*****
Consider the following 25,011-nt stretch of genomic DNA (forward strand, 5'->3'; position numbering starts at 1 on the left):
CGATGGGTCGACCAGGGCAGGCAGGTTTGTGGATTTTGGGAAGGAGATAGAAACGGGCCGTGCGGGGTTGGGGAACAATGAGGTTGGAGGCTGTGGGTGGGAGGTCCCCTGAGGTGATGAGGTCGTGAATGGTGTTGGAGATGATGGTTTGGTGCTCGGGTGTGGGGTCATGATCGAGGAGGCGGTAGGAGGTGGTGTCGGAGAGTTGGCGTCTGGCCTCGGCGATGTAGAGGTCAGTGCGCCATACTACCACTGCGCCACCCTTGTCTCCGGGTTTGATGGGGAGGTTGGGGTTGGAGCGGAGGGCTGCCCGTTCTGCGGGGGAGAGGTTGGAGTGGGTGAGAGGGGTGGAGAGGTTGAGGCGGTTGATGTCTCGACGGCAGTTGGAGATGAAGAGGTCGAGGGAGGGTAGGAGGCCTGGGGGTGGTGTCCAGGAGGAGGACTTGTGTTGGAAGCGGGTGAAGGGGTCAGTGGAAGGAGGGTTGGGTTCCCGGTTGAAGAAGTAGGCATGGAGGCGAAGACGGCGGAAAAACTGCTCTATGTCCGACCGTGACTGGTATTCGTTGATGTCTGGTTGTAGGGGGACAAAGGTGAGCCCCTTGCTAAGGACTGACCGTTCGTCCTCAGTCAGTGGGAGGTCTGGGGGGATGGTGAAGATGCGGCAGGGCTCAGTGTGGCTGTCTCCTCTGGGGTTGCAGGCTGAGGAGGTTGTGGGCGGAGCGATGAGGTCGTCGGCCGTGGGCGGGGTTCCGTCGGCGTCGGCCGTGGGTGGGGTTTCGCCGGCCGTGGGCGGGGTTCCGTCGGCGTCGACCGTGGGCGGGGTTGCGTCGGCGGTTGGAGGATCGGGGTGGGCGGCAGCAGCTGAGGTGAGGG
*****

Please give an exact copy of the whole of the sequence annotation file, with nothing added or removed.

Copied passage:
Consider the following 25,011-nt stretch of genomic DNA (forward strand, 5'->3'; position numbering starts at 1 on the left):
CGATGGGTCGACCAGGGCAGGCAGGTTTGTGGATTTTGGGAAGGAGATAGAAACGGGCCGTGCGGGGTTGGGGAACAATGAGGTTGGAGGCTGTGGGTGGGAGGTCCCCTGAGGTGATGAGGTCGTGAATGGTGTTGGAGATGATGGTTTGGTGCTCGGGTGTGGGGTCATGATCGAGGAGGCGGTAGGAGGTGGTGTCGGAGAGTTGGCGTCTGGCCTCGGCGATGTAGAGGTCAGTGCGCCATACTACCACTGCGCCACCCTTGTCTCCGGGTTTGATGGGGAGGTTGGGGTTGGAGCGGAGGGCTGCCCGTTCTGCGGGGGAGAGGTTGGAGTGGGTGAGAGGGGTGGAGAGGTTGAGGCGGTTGATGTCTCGACGGCAGTTGGAGATGAAGAGGTCGAGGGAGGGTAGGAGGCCTGGGGGTGGTGTCCAGGAGGAGGACTTGTGTTGGAAGCGGGTGAAGGGGTCAGTGGAAGGAGGGTTGGGTTCCCGGTTGAAGAAGTAGGCATGGAGGCGAAGACGGCGGAAAAACTGCTCTATGTCCGACCGTGACTGGTATTCGTTGATGTCTGGTTGTAGGGGGACAAAGGTGAGCCCCTTGCTAAGGACTGACCGTTCGTCCTCAGTCAGTGGGAGGTCTGGGGGGATGGTGAAGATGCGGCAGGGCTCAGTGTGGCTGTCTCCTCTGGGGTTGCAGGCTGAGGAGGTTGTGGGCGGAGCGATGAGGTCGTCGGCCGTGGGCGGGGTTCCGTCGGCGTCGGCCGTGGGTGGGGTTTCGCCGGCCGTGGGCGGGGTTCCGTCGGCGTCGACCGTGGGCGGGGTTGCGTCGGCGGTTGGAGGATCGGGGTGGGCGGCAGCAGCTGAGGTGAGGG